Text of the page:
When I was a kid I used to make this homemade butterscotch that consisted of only butter and honey. If it’s grass fed butter and raw honey, it would be fine for an occasional treat.

    My insides groan when I see the stuff marketed to kids in the grocery stores that pass for food.

  3. KristenM
    January 5, 2009 | 3:24 pm

    Anna– That homemade Nutella looks divine. Thanks for sharing!

    Carrie– I would post my donut recipe, but I want to perfect it first. I’m experimenting with adapting one to make it NT-friendly, and that’s taking a while since I don’t eat or make donuts very often! And, yes, I’m with you about the food marketed to kids. My kids are a bit sheltered from all that because they don’t watch TV and their friends (for now) are all the children of health-conscious parents. I don’t know how long this state of ignorant bliss will last for them, though.

  4. Spinner
    January 6, 2009 | 9:21 am

    My junk food weakness is potato chips. I’ve not figured out how to make my own yet either. I need a source for beef tallow. If anyone has any suggestions or recipes, please let me know.

  5. cheeseslave
    January 6, 2009 | 12:56 pm

    Great post!

    I love to read old cookbooks. There are a lot of them online. Interestingly, all of the old cookbooks from the turn of the century and before all have LOTS of recipes for doughnuts — all fried in lard, of course. Kristen, I can’t wait to see your recipe.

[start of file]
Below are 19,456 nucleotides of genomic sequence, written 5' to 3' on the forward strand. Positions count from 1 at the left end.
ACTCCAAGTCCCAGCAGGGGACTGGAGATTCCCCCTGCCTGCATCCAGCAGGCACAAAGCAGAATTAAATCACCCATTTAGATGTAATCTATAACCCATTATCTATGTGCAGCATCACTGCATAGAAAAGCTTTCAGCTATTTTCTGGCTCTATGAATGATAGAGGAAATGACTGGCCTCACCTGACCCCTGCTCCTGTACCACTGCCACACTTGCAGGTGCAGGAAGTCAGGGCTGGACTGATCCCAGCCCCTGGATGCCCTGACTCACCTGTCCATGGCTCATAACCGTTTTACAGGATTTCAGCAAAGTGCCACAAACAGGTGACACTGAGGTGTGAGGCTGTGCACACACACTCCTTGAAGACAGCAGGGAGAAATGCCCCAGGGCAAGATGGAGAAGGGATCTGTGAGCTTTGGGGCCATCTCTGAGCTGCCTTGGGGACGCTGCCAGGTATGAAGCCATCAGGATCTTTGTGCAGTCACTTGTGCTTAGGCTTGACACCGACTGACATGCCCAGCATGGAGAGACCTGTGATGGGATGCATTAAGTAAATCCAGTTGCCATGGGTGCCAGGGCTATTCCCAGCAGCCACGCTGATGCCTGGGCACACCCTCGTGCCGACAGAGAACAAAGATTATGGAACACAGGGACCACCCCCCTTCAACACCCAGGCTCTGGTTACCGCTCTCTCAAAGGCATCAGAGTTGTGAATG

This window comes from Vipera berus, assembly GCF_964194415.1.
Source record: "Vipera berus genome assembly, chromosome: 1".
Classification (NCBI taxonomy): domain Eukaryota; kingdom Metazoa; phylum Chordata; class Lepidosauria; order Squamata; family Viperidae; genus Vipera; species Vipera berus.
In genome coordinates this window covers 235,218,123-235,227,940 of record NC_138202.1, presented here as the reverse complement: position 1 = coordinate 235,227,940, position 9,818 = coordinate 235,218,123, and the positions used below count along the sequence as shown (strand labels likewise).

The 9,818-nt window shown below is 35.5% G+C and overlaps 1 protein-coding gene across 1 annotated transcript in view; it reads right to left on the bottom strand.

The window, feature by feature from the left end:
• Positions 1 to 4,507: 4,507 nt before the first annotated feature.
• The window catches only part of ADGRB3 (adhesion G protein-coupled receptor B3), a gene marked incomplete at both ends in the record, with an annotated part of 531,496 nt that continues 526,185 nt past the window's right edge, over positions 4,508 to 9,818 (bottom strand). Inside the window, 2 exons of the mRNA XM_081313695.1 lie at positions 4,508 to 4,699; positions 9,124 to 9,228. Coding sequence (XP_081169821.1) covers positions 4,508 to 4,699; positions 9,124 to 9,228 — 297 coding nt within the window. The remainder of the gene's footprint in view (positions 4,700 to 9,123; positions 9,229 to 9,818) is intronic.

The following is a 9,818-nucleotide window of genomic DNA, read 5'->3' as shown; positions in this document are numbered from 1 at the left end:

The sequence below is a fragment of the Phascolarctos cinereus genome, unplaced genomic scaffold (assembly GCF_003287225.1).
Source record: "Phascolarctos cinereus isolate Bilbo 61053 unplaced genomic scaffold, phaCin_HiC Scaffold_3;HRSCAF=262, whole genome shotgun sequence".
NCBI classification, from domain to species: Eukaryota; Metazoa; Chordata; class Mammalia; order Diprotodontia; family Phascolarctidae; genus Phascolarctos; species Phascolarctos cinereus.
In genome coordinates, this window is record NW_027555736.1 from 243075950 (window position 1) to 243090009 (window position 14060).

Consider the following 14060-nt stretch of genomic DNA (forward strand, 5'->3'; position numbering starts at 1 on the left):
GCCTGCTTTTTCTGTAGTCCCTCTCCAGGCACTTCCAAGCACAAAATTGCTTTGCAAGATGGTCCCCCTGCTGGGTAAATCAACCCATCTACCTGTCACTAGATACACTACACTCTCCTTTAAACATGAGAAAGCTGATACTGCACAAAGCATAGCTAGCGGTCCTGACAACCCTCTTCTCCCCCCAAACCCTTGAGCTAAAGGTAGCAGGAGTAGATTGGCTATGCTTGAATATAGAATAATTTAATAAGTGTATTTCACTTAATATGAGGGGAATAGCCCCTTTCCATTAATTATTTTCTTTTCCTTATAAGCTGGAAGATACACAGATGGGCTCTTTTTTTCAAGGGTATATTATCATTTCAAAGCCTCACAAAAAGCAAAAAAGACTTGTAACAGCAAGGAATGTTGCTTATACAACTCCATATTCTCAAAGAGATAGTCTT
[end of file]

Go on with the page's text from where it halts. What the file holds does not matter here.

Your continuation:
Spinner, I’m going to try making homemade potato chips this week. I will post on my blog of course.

  6. Spinner
    January 6, 2009 | 3:28 pm

    Thanks, Cheeseslave! I look forward to it.

  7. Jan
    January 7, 2009 | 4:27 pm

    Lard??? Really. What about all the saturated fat? How about fried chicken friend in lard? Many still remember it fondly, before it gave way to pure unsaturated fat: Crisco. What’s the scoup? -j

  8. KristenM
    January 7, 2009 | 4:46 pm

    Jan — The scoop is simple. Saturated fat and mono-unsaturated fat (from good, clean, grass-fed animals) is *good* for you. It’s the poly-unsaturated fats from most vegetable oils that are the real killer. I’m actually putting together a video tutorial on fats and will post it here soon, but in the meantime a good beginning point might be Kelly The Kitchen Kop’s post here and Mark’s Daily Apple post here.

  9. Gwendolyn Choo
    January 18, 2009 | 9:30 pm

    When I was a kid I used to make this homemade butterscotch that consisted of only butter and honey. If it

  10. Leah
    March 17, 2012 | 7:01 am

    yes please post your donut recipe!!!! i look longingly at donuts anytime i see them, but have not consumed one in years and years. sigh… ;)

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Who Am I?

My name is Kristen Michaelis. I'm a nutrition educator, author, and mother of three. I adore hats, happy skirts, horizons full of storm clouds, the full-bodied feel of wind as I ride motorcylces, reading in my hammock, and a hearty shot of Caol Ila scotch. I'm also a rebel with a cause.